New Zealand researchers have created a textile that is chemical-free, maintains temperature and helps wearers to sleep.
AgResearch says it has achieved a breakthrough in textiles by developing a natural product which is lightweight, has no chemical treatment, helps sleeping, maintains and regulates temperature and looks and feels fantastic.
AdvertisementAgResearch is New Zealand's largest Crown Research Institute (CRI) with acknowledged expertise in biological science. It is said to play a key role to play in boosting the productivity of the country's bio-dependent economy.
"Easy Care Wool Sleepwear works in both summer and winter and we believe makes excellent nightwear and loungewear with its outstanding comfort properties," said Dr Surinder Tandon, Senior Scientist, Textile Science & Technology.
The Sleepwear products targeted for the development include men's and women's nightwear and loungewear. These were developed using innovative combinations of merino wool and other natural fibres such as bamboo and silk, yarn structures, fabric weaves and knits, and finishing procedures.
The current sleepwear market consists of three main product categories: garments worn during sleep; multi-purpose garments worn both for sleeping and as casual wear around the home or as comfortable items for rest and relaxation; and garments worn over sleepwear that are not generally slept in. The new Easy Care Wool product can cover all these markets.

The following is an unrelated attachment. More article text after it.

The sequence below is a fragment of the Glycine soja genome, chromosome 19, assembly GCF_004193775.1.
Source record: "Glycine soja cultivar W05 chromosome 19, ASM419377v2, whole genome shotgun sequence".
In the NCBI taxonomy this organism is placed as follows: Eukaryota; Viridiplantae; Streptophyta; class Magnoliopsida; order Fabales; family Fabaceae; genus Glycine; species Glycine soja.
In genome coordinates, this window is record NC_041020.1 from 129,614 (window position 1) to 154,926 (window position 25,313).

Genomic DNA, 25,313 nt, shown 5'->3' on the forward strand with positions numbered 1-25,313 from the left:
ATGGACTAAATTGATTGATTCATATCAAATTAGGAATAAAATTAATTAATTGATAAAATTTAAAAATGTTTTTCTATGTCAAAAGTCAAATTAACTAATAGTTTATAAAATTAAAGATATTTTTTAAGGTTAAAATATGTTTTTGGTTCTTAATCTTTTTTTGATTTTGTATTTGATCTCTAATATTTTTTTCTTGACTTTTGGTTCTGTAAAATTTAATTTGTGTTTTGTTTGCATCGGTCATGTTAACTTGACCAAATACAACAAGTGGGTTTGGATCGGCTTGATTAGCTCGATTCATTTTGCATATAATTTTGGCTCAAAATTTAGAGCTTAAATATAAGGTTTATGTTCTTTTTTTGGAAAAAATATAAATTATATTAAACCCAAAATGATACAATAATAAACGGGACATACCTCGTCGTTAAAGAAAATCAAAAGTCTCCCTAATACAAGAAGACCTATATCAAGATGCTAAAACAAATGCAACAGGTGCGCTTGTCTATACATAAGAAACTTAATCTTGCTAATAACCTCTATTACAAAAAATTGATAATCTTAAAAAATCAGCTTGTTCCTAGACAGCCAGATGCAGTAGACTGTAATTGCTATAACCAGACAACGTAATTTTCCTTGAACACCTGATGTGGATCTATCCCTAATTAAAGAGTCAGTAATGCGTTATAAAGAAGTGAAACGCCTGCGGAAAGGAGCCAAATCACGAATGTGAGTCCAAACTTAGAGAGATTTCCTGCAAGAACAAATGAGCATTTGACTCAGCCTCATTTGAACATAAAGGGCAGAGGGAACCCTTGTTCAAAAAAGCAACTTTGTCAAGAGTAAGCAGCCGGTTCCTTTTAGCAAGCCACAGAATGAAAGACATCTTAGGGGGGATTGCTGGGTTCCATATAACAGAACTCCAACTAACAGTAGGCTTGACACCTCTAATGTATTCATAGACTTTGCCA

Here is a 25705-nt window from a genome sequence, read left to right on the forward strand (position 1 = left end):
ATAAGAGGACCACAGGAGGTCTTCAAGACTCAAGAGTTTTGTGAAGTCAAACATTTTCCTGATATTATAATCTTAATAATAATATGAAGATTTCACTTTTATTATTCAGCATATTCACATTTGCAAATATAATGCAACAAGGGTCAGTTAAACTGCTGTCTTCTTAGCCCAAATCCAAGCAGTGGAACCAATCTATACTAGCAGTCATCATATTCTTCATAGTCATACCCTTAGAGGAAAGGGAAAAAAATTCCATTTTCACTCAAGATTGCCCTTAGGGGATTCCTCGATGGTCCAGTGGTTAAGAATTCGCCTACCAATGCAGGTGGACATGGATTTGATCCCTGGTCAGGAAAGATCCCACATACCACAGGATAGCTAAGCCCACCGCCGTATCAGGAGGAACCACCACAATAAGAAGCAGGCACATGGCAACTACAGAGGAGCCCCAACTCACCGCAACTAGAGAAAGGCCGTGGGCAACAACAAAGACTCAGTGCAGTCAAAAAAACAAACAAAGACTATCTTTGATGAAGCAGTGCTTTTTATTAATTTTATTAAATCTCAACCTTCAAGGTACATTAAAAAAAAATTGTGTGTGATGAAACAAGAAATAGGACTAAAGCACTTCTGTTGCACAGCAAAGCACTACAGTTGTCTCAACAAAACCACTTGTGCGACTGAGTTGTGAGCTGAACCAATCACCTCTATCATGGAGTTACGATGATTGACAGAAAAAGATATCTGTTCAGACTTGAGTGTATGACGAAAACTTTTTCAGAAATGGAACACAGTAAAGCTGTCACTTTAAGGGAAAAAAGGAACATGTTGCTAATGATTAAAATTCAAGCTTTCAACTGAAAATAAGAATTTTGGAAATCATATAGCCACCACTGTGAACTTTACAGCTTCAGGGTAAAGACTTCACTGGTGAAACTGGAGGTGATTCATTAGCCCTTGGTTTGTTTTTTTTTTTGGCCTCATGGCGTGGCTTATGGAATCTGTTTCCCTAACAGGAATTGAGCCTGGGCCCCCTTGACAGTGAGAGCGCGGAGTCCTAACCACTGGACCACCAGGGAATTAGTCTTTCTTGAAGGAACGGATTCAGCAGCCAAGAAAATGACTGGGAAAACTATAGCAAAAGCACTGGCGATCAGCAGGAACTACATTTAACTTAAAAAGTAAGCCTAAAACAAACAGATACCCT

"We hope in 2010 to repeat our successes at Air New Zealand Fashion Week 2008 and invite known designers to create garments with Easy Care Wool. They will look great, function well and be very comfortable," said Dr Tandon.
The new sleepwear fabrics are being manufactured by South Canterbury Textiles, "This cutting edge textile is exciting from our point of view- it's new, it's got real advantages over other fabrics used for sleepwear and it creates opportunities for us once it is available," said Andrew Miller CEO.
This sleepwear fabric development programme was supported by Textiles NZ under their industry scheme Transform, South Canterbury Textiles and Locus Research.